Asian shares hovered near a two-month low on Wednesday, as investors shrugged off an overnight rally in global stocks and looked to bonds in the absence of signs of a sustainable recovery in China and other emerging markets.
MSCI’s broadest index of Asia-Pacific shares outside Japan was flat after spending most of the morning session in negative territory. On Tuesday it hit an eight-week low.
Reflecting the cautious mood in Asia, European shares were broadly expected to open steady.
Hong Kong shares led regional stocks lower with the benchmark index falling 0.8 percent, followed by Korea down 0.03 percent and Taiwan losing 0.3 percent. They are the most vulnerable to weakness in the Chinese economy.
While strong March data out of China had raised hopes that its economy was turning the corner, mixed data so far in April and surging debt levels in a variety of industries has fueled doubts about the sustainability of any recovery in growth.
A front page article in the official People’s Daily this week that said China’s economic trend would be “L-shaped” reinforced investors’ doubts over the stock market’s potential.
“You don’t expect a bull market in an L-shaped economy,” said David Dai, Shanghai-based investor director at Nanhai Fund Management Co.
Japanese shares were among the rare bright spots in the region, with the Nikkei up 0.3 percent as the yen moved further away from the 18-month highs against the dollar that were struck last week. Overall sentiment remained cautious.
“I’d think the markets are supported by lack of negative news flows. It’s not that we have clear reason to be positive about the global economy but there may be a bit of unwinding in excessively pessimistic bets,” said Hirokazu Kabeya, chief global strategist at Daiwa Securities.
On Tuesday, MSCI’s broad gauge of global stocks climbed nearly 1.1 percent, its best session in about a month. The U.S. S&P 500 jumped 1.3 percent, tallying its best day in two months.
Bonds remained well supported, indicating investors were wary about the prospects for riskier assets in the short term amidst an environment of sluggish global growth.
An auction of three-year U.S. notes on Tuesday was received well. Yields on 10-year debt were at 1.75 percent, not far away from a 2016 low of 1.53 percent.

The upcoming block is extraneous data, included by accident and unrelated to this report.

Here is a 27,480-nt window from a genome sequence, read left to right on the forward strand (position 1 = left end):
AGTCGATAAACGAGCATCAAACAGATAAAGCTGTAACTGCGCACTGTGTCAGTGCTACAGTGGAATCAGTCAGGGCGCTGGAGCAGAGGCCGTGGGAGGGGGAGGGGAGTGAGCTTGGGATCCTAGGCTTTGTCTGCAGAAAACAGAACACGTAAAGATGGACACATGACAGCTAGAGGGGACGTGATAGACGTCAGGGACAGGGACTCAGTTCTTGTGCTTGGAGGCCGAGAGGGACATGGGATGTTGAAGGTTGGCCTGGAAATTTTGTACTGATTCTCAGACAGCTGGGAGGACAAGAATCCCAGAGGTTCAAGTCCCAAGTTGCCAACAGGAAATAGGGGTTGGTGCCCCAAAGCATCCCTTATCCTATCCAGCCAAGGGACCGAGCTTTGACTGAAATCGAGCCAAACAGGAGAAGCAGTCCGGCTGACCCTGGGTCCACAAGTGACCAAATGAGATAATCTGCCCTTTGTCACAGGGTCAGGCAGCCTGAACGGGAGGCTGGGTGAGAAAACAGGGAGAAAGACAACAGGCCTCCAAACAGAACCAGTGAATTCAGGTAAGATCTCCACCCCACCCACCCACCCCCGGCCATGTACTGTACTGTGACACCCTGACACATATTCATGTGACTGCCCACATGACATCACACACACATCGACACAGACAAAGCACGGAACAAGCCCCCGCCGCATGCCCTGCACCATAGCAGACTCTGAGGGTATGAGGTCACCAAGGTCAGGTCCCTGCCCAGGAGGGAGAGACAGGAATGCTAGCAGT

Japanese government bonds also reflected the cautious undertone in global markets, with 10-year bond yields staying stuck in a narrow range of approximately 0.095 percent.
In credit markets, a high yield corporate bond Exchange traded fund (ETF) and its investment grade ETF counterpart have risen in recent weeks indicating a growing preference for bonds.
In the currency market, the yen stayed on the defensive, following two sessions of steep declines after Japanese officials stepped up warnings about potential intervention to weaken the currency.
The yen was trading at 108.76 to the dollar, having slipped 3 percent from its 18-month high of 105.55 set on May 3.
The dollar got broad support from comments made by a top Federal Reserve official last week, which kept alive otherwise diminishing hopes of a Fed interest rate hike following soft U.S. payrolls data last Friday.
New York Federal Reserve President William Dudley said that it was reasonable to expect the U.S. central bank would raise interest rates twice in 2016.
The dollar’s index against a basket of six major currencies rose to a near two-week high of 94.150 on Tuesday and last stood at 94.124, having recovered 2.5 percent from its 16-month low hit on Tuesday last week.
The euro traded at $1.13820, retreating further from last week’s 2016 high of $1.16160.
Oil prices were supported by disruptions to crude supplies in Canada, Nigeria and elsewhere.
Brent crude futures dipped to $45.28 per barrel, having jumped 4 percent on Tuesday. U.S. crude futures were at $44.40 per barrel. Both were off about 0.5 percent.